Reviewed by: Scott Brennan
crossing the barriers of gender and class in a male dominated world
female Prime Minister
politics and politicians
husband and wife relationship
the price that is paid for power
retirement and aging
battling ill health
compromise vs. stubbornness—the positives and negatives
|Featuring:||Meryl Streep … Margaret Thatcher
Jim Broadbent … Denis Thatcher
Iain Glen … Alfred Roberts
Harry Lloyd … Young Denis Thatcher
Anthony Head … Geoffrey Howe
Richard E. Grant … Michael Heseltine
Olivia Colman … Carol
Ronald Reagan … Himself (archive footage)
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|Director:||Phyllida Lloyd—“Mamma Mia!”|
UK Film Council
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|Distributor:||Twentieth Century Fox Film Corporation|
Margaret Thatcher once said: “What Britain needs is an Iron Lady.” She also said that “Being prime minister is a lonely job… you cannot lead from the crowd.”
This biopic portrays the truth of both of those quotes in the fait accompli-performance-of-a-lifetime by the classic actor of our time, Meryl Streep. She brings to the big screen the Margaret Thatcher I remember, as well as the one I don’t. The tumultuous period of Britain in the early 1980s with the strident Thatcher speeches are meticulously recreated and well-performed by Streep—portraying Thatcher’s glory days—those days I remember—and so too are the twilight years, the days I knew little about. They are the lonely years “after” she was prime minister—when fading from the public eye—though certainly not from her family, in private—where she remains to this day.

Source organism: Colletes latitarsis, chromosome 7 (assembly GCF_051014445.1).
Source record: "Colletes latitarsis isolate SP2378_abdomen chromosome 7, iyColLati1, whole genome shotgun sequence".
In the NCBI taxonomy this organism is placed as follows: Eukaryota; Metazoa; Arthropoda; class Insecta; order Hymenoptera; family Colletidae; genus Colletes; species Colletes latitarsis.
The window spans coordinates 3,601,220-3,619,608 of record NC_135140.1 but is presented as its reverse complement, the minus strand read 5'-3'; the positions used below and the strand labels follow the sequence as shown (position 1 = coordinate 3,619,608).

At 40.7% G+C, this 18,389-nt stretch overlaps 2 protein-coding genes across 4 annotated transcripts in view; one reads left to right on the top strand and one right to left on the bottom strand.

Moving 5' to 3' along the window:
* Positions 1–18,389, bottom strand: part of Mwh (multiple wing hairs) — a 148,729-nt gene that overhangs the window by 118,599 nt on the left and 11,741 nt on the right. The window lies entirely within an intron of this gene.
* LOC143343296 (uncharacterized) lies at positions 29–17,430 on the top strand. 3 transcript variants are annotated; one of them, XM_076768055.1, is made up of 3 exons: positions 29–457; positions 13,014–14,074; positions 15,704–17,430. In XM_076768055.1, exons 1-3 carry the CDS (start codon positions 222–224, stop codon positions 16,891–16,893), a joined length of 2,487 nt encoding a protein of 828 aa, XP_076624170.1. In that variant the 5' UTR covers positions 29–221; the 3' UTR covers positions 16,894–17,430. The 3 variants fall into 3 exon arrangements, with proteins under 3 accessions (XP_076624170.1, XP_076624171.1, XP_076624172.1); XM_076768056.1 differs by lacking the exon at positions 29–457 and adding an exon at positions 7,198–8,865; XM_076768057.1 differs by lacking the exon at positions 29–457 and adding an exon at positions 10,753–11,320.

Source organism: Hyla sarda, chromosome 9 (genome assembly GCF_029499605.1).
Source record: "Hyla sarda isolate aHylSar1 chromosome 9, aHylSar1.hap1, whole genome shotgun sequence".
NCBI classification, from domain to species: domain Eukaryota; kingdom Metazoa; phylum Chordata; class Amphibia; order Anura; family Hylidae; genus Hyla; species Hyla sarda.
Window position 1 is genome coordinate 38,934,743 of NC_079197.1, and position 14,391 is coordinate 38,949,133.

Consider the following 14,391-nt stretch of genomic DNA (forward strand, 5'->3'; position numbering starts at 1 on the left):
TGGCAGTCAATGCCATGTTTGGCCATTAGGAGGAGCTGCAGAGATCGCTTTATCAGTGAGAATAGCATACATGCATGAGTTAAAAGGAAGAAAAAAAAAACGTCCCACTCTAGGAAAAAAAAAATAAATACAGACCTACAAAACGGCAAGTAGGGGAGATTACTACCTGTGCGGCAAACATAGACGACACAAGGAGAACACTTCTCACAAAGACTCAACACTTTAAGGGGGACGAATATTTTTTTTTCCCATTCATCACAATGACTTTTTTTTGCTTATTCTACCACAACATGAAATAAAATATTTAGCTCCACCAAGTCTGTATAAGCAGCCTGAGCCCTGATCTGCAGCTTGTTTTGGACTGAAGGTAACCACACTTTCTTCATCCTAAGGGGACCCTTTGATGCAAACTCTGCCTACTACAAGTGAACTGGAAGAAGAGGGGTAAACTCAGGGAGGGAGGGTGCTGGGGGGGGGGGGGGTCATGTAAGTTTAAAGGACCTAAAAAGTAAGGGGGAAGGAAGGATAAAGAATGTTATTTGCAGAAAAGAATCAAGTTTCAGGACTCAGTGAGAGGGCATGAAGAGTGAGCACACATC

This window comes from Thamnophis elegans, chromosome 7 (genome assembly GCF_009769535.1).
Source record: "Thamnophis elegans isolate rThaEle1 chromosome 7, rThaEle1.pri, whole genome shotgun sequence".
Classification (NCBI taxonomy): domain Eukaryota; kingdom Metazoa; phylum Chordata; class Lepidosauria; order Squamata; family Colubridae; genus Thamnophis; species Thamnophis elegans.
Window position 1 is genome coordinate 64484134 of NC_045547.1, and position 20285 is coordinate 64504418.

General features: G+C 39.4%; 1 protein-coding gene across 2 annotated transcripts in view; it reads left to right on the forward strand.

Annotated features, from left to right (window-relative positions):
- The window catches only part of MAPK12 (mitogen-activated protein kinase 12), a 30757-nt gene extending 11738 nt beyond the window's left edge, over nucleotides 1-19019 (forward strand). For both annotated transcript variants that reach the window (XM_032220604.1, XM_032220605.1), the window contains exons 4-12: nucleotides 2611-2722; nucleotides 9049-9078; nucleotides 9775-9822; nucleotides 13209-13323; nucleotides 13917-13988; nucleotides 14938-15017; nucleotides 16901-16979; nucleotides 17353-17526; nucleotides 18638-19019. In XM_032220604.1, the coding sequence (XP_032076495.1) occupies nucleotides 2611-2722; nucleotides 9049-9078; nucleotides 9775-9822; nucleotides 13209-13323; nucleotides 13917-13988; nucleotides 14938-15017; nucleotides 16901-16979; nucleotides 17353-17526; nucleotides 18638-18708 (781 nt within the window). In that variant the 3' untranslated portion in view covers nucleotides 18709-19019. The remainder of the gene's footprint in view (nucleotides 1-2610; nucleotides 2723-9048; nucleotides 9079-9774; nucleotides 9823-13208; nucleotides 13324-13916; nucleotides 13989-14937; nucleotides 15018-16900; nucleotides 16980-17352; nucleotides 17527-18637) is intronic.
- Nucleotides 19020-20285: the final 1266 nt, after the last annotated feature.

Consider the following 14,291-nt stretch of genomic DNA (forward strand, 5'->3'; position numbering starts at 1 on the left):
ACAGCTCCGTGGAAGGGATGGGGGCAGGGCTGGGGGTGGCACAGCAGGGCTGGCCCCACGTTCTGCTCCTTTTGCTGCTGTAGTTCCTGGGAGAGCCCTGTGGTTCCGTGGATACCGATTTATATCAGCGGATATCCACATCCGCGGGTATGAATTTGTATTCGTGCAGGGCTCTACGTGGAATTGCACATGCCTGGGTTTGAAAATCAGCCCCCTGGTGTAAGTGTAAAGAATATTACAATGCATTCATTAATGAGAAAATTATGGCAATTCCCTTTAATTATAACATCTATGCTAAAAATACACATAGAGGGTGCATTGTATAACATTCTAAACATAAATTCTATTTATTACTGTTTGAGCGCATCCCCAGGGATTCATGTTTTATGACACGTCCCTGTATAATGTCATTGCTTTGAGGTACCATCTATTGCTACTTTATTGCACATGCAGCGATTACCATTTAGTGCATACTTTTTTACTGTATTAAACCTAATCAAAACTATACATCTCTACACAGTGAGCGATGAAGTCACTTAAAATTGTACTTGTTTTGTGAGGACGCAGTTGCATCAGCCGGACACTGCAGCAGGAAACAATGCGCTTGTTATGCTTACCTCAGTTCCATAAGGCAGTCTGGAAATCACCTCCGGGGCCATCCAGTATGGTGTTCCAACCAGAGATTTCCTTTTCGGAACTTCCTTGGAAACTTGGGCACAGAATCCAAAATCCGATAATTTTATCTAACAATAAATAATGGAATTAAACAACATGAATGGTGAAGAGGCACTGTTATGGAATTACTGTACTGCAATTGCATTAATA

From the first minute of the film, when Streep appears on screen as an old Margaret Thatcher slipping past her handlers to go buy a pint of milk at the corner grocers, I forgot that it is Meryl entirely. It is more than the outstanding make-up job; it is that chameleon thing that Meryl does where she becomes the character. It is Margaret Thatcher on screen, and no one could convince you that it wasn’t. Okay, the cat’s out of the bag. If it’s not obvious, I am a Meryl Streep fan, as I have let on in some of my other reviews. (“It’s Complicated” and “My Week with Marilyn”). Nonetheless, her performance is astounding, my personal bias notwithstanding, or at least I can say I am not the only reviewer writing this opinion. I truly believe that this is the year she will finally garner not only her 14th Best Actress nomination for the Academy Awards® (17th nomination, overall), but also the year she will receive her 3rd Oscar®.
With the Streep commendations out of the way, I can also say that I haven’t been so moved by a film in this genre since I was taken by surprise with “Frost/Nixon” back in 2008. While it should be common knowledge that all history is subjective, depending on the author (Scripture as the only exception), and though I may disagree with that which is portrayed or written by the authors, these historical pieces appeal to what I believe is the human tendency for introspection. As a political science major, these biographies hold a natural place of interest for this reviewer by default, but even for ordinary moviegoers, the glances back in history ostensibly allow viewers to remember, “where they were” at a given place in time. Reminiscing is not just a pastime for the elderly.